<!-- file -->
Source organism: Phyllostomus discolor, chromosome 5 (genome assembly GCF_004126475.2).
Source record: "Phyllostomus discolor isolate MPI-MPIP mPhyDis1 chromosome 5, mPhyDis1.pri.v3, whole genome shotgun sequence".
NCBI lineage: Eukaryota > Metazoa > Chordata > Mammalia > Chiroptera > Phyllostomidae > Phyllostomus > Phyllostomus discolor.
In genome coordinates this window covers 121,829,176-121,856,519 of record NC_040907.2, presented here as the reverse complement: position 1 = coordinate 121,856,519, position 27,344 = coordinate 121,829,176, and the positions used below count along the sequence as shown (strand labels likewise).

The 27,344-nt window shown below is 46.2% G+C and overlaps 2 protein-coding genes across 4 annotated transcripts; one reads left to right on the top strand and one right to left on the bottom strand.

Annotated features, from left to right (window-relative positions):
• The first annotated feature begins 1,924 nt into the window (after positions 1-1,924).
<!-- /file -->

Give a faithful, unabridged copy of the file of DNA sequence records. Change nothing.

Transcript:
Source organism: Phyllostomus discolor, chromosome 5 (genome assembly GCF_004126475.2).
Source record: "Phyllostomus discolor isolate MPI-MPIP mPhyDis1 chromosome 5, mPhyDis1.pri.v3, whole genome shotgun sequence".
NCBI lineage: Eukaryota > Metazoa > Chordata > Mammalia > Chiroptera > Phyllostomidae > Phyllostomus > Phyllostomus discolor.
In genome coordinates this window covers 121,829,176-121,856,519 of record NC_040907.2, presented here as the reverse complement: position 1 = coordinate 121,856,519, position 27,344 = coordinate 121,829,176, and the positions used below count along the sequence as shown (strand labels likewise).

The 27,344-nt window shown below is 46.2% G+C and overlaps 2 protein-coding genes across 4 annotated transcripts; one reads left to right on the top strand and one right to left on the bottom strand.

Annotated features, from left to right (window-relative positions):
• The first annotated feature begins 1,924 nt into the window (after positions 1-1,924).